Overall, it hasn’t had a huge impact on how I see the success and the future trajectory of the charity. It has in fact, given me more time to review and refocus. And personally, it’s a chance for me to introspect, re-evaluate and re-set.
Question 9. A lot of industries have been trying to go ‘virtual’ over these last few months. Has that been the case for you and what are your thoughts on the whole push of going ‘virtual’?
I think we’re lucky that we’re a charity so we’re not driven by shareholders and profit motives. We don’t have massive overheads or staff for whom we have a duty to keep in the job.
Do I think that virtual alternatives can replace offline events?
Absolutely not. I don’t think it’s possible to replicate the feeling of an offline, in-person social event through a virtual channel like Zoom. I think everything is a pale shade of what it could be.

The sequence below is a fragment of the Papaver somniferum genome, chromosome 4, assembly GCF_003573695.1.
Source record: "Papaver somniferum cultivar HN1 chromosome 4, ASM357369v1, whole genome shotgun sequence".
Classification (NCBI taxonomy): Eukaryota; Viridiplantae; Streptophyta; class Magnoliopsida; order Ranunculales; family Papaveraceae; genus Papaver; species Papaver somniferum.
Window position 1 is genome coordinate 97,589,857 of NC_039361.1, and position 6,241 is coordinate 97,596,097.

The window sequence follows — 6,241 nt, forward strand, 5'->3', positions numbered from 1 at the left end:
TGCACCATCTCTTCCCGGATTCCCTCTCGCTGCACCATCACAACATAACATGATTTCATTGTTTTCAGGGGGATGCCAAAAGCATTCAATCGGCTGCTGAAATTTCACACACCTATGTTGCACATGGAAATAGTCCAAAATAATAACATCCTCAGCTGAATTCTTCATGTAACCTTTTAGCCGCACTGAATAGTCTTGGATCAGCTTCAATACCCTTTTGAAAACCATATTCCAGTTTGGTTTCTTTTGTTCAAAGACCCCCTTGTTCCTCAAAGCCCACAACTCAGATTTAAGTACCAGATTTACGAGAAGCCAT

I’d rather sit back, wait for things to go back to normal where we can organize in-person social events, instead of harnessing my energy into creating virtual ones that will just add more noise to the existing cacophony of the present news and external stresses.
We want to do it in the best way we have the largest impact.
Question 10. If you could predict that a pandemic was coming, would you have changed or done anything to future proof for these next five months?
Initially, I struggled to come to terms with the current situation, the lockdown and the transition were challenging for me. Honestly, I am not fond of working from home, and it required a mindset shift for me. If I had predicted the lockdown, I’d have definitely invested in a more comfortable chair and desk setup!